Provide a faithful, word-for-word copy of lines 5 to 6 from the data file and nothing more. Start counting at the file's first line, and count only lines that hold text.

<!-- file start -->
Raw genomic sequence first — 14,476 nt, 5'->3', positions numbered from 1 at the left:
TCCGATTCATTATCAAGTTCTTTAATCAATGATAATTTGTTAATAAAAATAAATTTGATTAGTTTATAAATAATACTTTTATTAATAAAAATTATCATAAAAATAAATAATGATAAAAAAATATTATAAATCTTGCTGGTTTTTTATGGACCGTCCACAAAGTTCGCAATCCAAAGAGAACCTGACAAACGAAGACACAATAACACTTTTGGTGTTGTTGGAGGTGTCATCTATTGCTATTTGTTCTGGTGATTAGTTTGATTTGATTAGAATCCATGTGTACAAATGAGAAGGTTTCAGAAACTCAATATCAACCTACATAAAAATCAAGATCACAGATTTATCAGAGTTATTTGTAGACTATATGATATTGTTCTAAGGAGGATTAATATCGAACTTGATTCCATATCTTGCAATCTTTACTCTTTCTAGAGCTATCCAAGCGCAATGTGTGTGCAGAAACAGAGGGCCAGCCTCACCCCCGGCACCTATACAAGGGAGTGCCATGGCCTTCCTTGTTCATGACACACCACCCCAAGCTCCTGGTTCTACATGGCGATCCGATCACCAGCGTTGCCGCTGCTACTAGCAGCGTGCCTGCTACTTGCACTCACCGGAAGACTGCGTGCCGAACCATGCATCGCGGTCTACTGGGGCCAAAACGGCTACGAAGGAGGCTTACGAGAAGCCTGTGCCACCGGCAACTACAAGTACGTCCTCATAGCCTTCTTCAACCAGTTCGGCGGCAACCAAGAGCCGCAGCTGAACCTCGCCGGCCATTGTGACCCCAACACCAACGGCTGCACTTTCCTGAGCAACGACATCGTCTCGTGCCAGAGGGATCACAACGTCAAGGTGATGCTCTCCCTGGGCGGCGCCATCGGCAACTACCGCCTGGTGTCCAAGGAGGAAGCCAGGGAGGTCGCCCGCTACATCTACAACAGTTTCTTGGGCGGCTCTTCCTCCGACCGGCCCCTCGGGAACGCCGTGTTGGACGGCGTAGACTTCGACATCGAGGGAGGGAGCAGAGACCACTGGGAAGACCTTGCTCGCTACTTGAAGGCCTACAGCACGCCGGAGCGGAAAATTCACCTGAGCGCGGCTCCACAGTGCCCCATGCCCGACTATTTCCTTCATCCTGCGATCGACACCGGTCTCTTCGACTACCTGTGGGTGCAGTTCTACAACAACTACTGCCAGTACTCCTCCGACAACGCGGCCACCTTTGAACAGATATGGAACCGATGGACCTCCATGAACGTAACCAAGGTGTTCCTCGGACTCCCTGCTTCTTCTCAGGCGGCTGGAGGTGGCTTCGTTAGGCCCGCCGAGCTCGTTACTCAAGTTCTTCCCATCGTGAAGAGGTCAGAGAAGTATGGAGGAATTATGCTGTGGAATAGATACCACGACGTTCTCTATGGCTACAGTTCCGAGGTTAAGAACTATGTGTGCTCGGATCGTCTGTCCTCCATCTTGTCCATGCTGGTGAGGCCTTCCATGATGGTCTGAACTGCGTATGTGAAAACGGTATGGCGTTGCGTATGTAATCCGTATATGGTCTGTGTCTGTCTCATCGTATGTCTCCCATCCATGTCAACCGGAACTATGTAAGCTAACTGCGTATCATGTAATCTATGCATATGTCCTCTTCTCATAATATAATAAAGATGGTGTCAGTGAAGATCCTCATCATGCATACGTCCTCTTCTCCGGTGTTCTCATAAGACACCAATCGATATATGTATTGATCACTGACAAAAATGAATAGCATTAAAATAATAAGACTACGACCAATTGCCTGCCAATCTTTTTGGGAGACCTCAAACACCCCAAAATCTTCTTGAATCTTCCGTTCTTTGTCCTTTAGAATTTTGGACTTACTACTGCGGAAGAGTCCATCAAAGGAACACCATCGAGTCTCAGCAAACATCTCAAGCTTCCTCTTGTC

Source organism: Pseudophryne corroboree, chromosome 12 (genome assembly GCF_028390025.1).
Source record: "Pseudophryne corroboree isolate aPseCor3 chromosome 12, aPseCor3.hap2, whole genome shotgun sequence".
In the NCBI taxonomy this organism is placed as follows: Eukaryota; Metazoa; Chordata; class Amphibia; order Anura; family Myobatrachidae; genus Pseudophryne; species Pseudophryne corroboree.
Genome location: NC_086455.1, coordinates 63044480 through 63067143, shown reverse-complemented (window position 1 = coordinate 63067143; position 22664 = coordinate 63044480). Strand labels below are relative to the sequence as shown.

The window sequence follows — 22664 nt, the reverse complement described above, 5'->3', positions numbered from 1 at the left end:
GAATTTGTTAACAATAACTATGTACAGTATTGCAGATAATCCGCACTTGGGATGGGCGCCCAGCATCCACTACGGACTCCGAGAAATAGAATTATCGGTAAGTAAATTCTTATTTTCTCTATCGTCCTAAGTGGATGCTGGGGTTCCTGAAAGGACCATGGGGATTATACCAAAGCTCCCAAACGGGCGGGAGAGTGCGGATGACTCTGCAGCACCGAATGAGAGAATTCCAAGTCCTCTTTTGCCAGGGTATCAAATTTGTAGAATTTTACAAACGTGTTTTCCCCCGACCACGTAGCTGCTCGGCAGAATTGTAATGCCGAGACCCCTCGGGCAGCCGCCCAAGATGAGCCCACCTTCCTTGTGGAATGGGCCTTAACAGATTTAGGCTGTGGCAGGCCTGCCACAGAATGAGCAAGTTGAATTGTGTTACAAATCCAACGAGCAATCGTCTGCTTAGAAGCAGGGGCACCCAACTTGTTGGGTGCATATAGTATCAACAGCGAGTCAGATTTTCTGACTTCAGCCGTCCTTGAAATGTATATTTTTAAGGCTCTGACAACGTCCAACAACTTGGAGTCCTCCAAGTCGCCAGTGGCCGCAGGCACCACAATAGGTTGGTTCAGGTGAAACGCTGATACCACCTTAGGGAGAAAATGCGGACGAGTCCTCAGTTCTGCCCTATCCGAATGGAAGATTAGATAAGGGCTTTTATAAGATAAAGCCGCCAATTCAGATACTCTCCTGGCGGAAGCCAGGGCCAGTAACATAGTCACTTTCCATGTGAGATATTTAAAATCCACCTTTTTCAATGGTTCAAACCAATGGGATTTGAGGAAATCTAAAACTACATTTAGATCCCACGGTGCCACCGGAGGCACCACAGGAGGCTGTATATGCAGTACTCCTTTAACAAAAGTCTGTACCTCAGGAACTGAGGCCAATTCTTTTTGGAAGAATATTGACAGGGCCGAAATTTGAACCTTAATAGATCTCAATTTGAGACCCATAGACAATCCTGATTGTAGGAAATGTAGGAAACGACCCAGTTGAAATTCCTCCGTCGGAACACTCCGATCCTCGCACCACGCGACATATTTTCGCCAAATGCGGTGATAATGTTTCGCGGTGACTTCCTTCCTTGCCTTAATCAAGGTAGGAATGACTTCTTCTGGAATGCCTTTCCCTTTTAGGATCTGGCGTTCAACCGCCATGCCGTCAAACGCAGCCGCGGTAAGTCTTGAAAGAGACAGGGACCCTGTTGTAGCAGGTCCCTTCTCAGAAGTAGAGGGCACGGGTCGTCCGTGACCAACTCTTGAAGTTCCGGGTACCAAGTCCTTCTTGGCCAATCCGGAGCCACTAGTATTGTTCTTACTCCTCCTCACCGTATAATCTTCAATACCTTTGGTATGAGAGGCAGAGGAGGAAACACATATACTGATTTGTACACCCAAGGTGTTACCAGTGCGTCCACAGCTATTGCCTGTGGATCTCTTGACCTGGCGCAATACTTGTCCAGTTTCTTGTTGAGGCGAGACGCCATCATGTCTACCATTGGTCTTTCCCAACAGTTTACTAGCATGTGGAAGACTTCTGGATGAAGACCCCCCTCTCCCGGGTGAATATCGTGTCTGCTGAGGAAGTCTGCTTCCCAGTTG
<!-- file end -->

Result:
In the NCBI taxonomy this organism is placed as follows: Eukaryota; Metazoa; Chordata; class Amphibia; order Anura; family Myobatrachidae; genus Pseudophryne; species Pseudophryne corroboree.
Genome location: NC_086455.1, coordinates 63044480 through 63067143, shown reverse-complemented (window position 1 = coordinate 63067143; position 22664 = coordinate 63044480). Strand labels below are relative to the sequence as shown.